1980s: Nine ½ Weeks.

This Adrian Lyne film was released in the second half of the decade which is considered by many a grey area of the 20th Century. The 80s were, with the benefit of hindsight, a time when a lot of what it was to become very wrong with Western society was cemented.

So why not pick Oliver Stone's Wall Street (1987)? After all, its subject matter of ambition and greed within those who 'play the market' was more than accurate then and disturbingly resonant now. Or perhaps that futuristic parable that is Ridley Scott's Blade Runner (1982) - a film that, amongst other things, expresses corporate power as a paternal entity that betrays and sacrifices its own children. There were also, within other popular releases of the time, superior films and strong contenders to the point I'm making: David Lynch's Blue Velvet (1986), Steven Soderbergh's Sex, Lies and Videotape (1989) or James Cameron's The Terminator (1984). But what Nine ½ Weeks expresses is something much more subtle and incisive, despite its overtly erotic context and marketing.

For those who associate its title with sleaze from a director with a tendency for moisture-seeking material, here's a bit of background: the film encompasses the intense periods of initial seduction, moral submission and emotional deterioration between John (Mickey Rourke) and Elizabeth (Kim Basinger). It is not by chance that he is a hard, wealthy player in the patriarchal-led financial field. She is portrayed as a recently divorced, sensitive woman with unfulfilled artistic aspirations. Their incompatible worlds clash as they throw themselves into a succession of mind and sex games that have everything to do with asserting (or giving up) control. This is all set against an impersonal backdrop of steely greys and diagonal shafts of light - quintessential 1980s aesthetics that Lyne was very much instrumental in defining and from which we never manage to escape.

A crucial scene is Elizabeth's visit to the bucolic retreat of the aging artist Farnsworth, the work of whom her gallery is set to exhibit. Her connection with this mentally-drained artist is depicted in a brief yet poignant way. He is portrayed as a man ill at ease with those superficial times, and the look they exchange towards the end at the crowded private viewing of his work is more touching and powerful than anything else in the film. There is a man from another era, showing a silent understanding of what she's going through. And she's a victim of her own thirst for romantic entanglement, the wrong outcome of the emancipation that defined the two preceding decades.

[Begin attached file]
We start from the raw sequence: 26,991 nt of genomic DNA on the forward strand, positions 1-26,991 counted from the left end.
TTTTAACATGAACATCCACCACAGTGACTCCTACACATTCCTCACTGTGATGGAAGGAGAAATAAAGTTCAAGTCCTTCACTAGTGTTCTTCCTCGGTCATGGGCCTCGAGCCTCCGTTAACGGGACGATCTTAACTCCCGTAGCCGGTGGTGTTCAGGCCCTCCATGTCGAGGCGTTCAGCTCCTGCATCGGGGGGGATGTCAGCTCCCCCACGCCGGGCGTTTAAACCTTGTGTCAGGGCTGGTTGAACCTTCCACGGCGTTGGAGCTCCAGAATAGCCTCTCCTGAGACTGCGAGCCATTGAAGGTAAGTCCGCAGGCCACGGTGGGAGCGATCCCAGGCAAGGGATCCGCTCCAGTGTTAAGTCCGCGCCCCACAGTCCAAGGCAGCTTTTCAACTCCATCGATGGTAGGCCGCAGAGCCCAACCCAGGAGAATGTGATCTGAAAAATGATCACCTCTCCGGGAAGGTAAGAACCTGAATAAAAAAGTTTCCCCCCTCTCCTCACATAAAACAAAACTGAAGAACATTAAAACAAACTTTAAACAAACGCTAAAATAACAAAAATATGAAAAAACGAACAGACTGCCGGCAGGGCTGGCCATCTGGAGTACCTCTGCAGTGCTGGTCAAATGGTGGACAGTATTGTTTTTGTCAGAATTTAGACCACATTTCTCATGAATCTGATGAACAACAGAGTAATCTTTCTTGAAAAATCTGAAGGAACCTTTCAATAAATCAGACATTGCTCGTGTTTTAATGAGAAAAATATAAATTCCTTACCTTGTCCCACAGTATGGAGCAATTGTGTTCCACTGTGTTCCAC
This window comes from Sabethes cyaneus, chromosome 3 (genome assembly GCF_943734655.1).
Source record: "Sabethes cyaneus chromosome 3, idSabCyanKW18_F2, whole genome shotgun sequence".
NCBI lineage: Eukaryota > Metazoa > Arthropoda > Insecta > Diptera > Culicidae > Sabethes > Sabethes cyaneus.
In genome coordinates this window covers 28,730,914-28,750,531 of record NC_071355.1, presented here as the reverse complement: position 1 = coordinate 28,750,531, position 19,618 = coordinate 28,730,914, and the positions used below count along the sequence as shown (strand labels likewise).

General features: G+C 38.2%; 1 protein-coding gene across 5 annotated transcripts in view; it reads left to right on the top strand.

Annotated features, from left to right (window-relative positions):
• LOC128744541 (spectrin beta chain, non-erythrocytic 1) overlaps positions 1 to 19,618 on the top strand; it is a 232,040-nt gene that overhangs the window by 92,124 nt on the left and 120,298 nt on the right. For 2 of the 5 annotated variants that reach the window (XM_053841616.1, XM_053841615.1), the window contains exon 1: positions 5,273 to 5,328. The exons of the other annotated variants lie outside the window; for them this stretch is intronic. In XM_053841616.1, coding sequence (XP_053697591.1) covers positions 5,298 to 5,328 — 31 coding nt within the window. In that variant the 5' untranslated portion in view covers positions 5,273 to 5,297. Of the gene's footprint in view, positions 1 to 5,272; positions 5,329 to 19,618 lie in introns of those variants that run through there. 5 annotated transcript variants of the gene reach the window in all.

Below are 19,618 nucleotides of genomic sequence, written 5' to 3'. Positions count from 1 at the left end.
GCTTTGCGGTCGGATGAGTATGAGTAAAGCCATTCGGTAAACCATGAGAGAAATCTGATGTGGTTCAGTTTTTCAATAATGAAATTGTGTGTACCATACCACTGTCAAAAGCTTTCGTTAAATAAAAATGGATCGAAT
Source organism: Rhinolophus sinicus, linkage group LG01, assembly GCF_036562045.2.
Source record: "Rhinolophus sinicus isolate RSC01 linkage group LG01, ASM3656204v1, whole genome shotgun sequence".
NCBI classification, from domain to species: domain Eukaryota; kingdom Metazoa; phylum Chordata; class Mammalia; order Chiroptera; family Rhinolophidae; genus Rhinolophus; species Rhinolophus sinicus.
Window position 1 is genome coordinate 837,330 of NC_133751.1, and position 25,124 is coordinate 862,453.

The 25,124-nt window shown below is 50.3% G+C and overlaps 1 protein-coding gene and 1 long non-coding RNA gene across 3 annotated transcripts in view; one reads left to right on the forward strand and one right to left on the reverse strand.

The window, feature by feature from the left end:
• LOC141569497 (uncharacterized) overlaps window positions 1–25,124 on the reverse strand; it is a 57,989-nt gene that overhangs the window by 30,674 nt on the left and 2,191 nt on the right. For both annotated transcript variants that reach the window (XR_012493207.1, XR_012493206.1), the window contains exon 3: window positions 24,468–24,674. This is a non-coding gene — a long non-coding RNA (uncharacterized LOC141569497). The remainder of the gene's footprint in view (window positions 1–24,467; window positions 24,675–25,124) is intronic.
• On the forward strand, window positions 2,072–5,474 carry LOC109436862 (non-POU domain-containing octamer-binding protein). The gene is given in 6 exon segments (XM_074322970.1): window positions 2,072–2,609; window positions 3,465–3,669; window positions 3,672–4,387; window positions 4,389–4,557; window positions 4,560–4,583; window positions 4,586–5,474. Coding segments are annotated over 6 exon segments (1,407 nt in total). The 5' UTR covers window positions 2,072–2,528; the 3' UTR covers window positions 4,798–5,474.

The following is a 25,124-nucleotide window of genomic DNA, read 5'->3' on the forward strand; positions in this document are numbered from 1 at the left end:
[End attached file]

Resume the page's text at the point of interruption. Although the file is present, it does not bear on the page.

In one of the last scenes in the film, when Elizabeth and John's relationship is reaching the point of rupture, he follows her into an underground venue, where strangers voyeuristically encircle a couple having sex. In one final moment of defiance, Elizabeth begins to give herself to a man standing next to her. What her tragic tears perhaps reflect is the knowledge that she will progress into the rest of her life damaged, with lower moral standards in future relationships and a pursuit of instant gratification - the primary legacy of the 80s.

1990s: CRASH.

In a decade of increasing individualism and a growing intimacy between human beings and the modern technologies at their service, no other film can be more relevant or important than David Cronenberg's astonishing Crash (1996).

This highly controversial film evolved from English author J G Ballard's prophetic book, originally published in 1973. Intellectual views aside, the concept at its core is deceptively simple. It presents the car as the ultimate symbol of modernity: a place that allows you to be out in the world, but where you can be completely closed onto yourself. Add emotional alienation, desensitisation towards the pain of others and our continuous inability to connect with each other and you have the full metaphor that directly connects sexual urges with the car crash. The fetishism that goes with it is entirely essential for the narrative and could be equated with our avid appetite for technological gadgets.

Then, we have the novices - husband and wife James and Catherine Ballard - as the two who can 'feel it, but not yet express it' (and who also act as surrogates for every member of the audience who's not a hypocrite) and the active participants, who are headlined by the Messianic figure of Vaughn.

Contrasting the morose tone of the promiscuous couple's interactions, we have Vaughn's elaborations on his adopted cyber-philosophy - which is summed up in the lines: 'You're beginning to see that for the first time, there's a benevolent psychopathology that beckons towards us. For example, the car crash is a fertilising rather than a destructive event.'

Less pornographic than the book, the film distils its essence to perfection. The reshaping of human anatomy through its association with the functional angles of the car - in their promise of aesthetical death and destruction - is superbly captured in cinematic terms with the necessary lucidity of a great filmmaker. The same way that Ballard's earlier work fit the parameters of science-fiction, Cronenberg's had evolved from conceptual horror. This method of expanding beyond genre was itself a key aspect of the most challenging cinema being made towards the end of the 90s, like David Lynch's Lost Highway (1997), Leos Carax's Pola X (1999), Bruno Dumont's L'Humanité (1999) and Stanley Kubrick's Eyes Wide Shut (1999). Things couldn't be more different the following decade, when the constant rehashing of the past took revisionist contours.

If the two previous decades expressed a spiritual void, the first ten years of the 21st Century have been defined by the affirmation of religious beliefs. This theme concludes next month, with my third choice of film and a companion piece by a guest writer.